Since the Parkland school shooting, we’ve heard questions about whether the tragedy could have been prevented – especially given what we learned about the shooter, a former student whose statements and behavioral issues should have raised red flags.
As schools across the nation look for answers, some are turning to Lubbock. The Texas Tech Health Science Center has been developing what’s called the Telemedicine Wellness, Intervention, Triage and Referral Project. They’ve identified many kids in school districts around Lubbock in need of intervention.
Dr. Billy Philips, the executive vice president for Rural and Community Health at Texas Tech, says the program is designed to fill a gap in schools.
“We started this to help rural school districts that had shortages in their counselor corps and were located in small communities with few mental health resources,” Philips says. “Purpose of it was to identify troubled kids who were imminently dangerous either to themselves or others.”
The project launched in 2014 in response to the Sandy Hook Elementary School shooting.
“As of this moment, we have impacted the lives in these 12 school districts of over 33,000 kids who are in junior and senior high school,” Philips says. “If you think about it as a funnel, it’s easier to understand. So about one percent of them have been referred for a screening with a licensed professional counselor who rides a circuit of schools and therefore is well known in that school. We’ve identified 192 students who have had to be triaged by telemedicine with a child and adolescent psychiatrist. Of those, 24 students have been removed from school and 44 have been placed in alternative school situations.”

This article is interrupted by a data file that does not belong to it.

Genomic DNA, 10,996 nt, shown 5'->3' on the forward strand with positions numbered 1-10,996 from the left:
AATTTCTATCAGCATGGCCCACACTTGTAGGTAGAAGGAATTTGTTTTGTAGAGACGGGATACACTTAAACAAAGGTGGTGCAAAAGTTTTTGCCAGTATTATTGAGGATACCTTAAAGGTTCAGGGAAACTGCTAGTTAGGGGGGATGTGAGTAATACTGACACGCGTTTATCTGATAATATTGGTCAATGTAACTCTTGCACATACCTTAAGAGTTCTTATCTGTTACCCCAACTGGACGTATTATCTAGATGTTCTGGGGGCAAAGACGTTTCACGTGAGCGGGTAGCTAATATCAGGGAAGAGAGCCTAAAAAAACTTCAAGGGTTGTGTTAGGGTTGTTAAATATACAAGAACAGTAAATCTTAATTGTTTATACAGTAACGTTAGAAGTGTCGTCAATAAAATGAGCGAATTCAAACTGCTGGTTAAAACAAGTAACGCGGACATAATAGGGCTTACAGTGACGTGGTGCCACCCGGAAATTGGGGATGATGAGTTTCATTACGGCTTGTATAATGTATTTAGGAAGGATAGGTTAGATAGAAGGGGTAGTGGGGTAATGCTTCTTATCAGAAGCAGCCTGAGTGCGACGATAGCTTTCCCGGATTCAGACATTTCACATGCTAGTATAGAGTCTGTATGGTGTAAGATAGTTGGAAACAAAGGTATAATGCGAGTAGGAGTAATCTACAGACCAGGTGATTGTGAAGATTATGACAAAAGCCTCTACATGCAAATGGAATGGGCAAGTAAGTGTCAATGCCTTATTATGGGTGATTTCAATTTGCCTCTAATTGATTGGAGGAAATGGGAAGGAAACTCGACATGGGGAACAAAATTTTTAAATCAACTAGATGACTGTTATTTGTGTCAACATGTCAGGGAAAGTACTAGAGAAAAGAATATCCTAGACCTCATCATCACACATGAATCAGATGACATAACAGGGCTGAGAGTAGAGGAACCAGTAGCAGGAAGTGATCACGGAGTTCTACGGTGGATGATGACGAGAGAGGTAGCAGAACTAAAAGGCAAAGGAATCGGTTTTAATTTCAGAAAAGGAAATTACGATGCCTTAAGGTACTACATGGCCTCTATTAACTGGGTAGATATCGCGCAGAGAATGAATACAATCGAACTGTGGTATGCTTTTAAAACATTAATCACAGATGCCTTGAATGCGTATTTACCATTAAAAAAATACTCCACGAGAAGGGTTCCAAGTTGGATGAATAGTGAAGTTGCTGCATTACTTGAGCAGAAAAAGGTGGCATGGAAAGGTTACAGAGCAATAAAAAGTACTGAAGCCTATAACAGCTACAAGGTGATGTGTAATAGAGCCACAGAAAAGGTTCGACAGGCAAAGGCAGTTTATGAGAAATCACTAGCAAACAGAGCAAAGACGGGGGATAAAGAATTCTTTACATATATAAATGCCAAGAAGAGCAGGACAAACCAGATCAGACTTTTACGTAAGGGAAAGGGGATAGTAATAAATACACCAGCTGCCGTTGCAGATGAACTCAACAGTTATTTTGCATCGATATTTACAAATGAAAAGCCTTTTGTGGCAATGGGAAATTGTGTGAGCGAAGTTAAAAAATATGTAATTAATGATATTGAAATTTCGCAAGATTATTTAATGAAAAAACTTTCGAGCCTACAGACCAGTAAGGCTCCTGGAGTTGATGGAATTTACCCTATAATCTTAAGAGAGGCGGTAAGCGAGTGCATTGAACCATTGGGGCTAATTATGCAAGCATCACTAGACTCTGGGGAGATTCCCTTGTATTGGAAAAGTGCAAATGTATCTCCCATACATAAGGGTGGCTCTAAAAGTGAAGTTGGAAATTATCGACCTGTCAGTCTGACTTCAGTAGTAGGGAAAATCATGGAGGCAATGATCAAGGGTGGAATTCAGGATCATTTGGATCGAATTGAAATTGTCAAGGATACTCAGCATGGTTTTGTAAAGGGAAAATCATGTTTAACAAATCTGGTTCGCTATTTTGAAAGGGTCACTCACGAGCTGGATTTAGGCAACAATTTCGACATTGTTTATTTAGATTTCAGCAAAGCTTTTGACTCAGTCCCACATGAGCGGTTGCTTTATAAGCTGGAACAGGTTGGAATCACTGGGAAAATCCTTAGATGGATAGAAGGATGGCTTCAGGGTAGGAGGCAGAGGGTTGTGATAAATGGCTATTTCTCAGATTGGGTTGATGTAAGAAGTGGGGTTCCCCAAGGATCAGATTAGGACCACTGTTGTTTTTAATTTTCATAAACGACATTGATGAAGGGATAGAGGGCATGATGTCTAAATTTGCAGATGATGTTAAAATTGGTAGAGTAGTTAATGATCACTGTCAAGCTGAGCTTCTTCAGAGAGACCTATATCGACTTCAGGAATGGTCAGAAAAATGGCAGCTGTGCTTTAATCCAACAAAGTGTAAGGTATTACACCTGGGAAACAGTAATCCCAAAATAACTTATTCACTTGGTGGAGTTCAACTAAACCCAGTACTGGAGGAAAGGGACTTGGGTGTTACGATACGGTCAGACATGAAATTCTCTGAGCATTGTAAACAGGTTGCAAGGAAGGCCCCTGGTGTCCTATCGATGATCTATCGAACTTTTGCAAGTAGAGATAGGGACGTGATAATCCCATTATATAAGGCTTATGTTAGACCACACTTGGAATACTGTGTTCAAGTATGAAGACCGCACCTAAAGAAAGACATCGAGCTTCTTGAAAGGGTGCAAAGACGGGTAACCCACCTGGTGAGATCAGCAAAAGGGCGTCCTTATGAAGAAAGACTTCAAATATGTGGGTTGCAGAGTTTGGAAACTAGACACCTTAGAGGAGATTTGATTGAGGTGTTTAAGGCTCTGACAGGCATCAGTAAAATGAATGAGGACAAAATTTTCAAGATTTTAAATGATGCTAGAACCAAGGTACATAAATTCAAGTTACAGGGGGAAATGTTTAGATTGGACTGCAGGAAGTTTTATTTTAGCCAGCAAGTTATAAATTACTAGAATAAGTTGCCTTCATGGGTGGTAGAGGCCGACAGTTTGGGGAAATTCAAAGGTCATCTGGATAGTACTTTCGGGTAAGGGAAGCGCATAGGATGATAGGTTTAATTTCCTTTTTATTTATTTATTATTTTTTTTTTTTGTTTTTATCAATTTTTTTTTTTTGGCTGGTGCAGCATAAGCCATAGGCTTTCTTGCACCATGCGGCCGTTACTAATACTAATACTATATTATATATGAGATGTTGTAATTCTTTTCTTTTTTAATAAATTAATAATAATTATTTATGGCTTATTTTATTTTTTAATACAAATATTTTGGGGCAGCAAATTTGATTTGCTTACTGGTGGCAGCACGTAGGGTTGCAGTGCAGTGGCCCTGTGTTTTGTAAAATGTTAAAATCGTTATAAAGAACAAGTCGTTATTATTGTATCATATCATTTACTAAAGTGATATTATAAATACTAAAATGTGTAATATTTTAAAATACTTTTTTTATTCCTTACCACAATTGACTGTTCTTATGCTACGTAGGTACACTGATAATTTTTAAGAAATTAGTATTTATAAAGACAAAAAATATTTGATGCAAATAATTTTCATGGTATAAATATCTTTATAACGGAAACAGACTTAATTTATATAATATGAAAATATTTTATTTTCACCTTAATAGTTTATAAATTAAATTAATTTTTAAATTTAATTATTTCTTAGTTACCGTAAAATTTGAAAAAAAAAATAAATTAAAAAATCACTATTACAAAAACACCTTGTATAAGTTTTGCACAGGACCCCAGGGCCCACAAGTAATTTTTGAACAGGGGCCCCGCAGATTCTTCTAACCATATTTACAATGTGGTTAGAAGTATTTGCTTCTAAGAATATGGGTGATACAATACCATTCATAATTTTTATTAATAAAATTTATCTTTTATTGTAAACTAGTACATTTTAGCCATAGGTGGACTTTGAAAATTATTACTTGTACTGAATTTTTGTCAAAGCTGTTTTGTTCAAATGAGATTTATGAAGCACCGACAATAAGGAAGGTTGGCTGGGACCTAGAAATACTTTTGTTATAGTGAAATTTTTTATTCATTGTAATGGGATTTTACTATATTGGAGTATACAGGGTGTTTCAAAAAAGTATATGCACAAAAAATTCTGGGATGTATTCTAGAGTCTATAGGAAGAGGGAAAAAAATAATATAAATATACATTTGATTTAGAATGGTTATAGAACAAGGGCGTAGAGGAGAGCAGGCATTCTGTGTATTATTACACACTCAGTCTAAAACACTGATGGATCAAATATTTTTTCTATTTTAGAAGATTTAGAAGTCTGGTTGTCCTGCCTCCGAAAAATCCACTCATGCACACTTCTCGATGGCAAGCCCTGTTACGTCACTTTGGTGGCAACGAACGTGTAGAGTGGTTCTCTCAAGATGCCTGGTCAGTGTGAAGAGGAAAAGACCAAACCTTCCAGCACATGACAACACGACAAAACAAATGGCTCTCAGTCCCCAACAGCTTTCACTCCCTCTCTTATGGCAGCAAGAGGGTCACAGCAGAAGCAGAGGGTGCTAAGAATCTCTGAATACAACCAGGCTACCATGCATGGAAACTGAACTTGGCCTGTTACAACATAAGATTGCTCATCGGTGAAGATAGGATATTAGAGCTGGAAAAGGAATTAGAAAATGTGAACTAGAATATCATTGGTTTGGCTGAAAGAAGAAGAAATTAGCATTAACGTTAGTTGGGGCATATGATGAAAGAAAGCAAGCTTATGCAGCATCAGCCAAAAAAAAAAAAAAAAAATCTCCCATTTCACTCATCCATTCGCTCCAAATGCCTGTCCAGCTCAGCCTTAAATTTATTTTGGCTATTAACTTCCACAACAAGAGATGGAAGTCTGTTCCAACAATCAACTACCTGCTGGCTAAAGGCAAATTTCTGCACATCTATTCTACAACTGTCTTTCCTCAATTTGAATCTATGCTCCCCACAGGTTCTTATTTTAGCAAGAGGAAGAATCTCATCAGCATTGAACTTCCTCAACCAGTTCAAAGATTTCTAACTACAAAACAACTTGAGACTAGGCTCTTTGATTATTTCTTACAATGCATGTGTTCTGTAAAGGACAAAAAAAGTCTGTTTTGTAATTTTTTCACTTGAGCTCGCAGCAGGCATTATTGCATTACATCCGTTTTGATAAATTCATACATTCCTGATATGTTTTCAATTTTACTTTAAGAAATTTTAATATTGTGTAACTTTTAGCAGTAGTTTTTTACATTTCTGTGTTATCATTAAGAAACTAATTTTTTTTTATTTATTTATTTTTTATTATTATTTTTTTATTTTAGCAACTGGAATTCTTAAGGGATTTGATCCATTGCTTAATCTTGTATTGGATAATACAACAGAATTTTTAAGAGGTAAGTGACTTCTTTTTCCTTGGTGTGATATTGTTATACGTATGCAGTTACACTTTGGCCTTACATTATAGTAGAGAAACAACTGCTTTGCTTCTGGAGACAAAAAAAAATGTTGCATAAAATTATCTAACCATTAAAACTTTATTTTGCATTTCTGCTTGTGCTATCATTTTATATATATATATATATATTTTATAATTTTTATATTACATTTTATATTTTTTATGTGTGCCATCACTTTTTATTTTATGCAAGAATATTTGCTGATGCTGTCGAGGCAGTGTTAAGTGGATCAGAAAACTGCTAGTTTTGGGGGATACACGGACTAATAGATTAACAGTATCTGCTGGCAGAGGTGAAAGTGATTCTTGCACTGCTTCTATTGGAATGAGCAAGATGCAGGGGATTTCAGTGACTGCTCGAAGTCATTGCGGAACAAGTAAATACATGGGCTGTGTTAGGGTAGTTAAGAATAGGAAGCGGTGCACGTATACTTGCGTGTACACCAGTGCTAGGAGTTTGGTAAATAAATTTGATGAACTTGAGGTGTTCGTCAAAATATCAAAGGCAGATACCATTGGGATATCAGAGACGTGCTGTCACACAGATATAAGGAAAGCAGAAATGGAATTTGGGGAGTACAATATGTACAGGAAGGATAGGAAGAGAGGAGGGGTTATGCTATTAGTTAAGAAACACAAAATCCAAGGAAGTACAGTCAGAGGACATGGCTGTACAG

He says the 24 removed students were close to committing violence.
“What we’re doing is we’re using the same kind of screening technology – five different instruments that screen various functions – with kids who have already or would have already entered into some sort of process within that school that identified their mental health needs,” he says.
Philips says they’ve also managed to avoid stigmatizing students.
“It’s typically not even known in the school among classmates that this child was even engaged with the program,” he says.
In the weeks since the Parkland shooting, Philips says he’s heard from communities across the country that are interested in the Telemedicine Wellness, Intervention, Triage and Referral Project’s model.
“We have a standing list that’s growing,” he says. “Since the Parkland incident, we have a number of people who would like to replicate the program.”
When the next Texas legislative session begins in 2019, Phillips says he hopes the program can secure sustained funding so they can expand their reach.
Written by Jen Rice.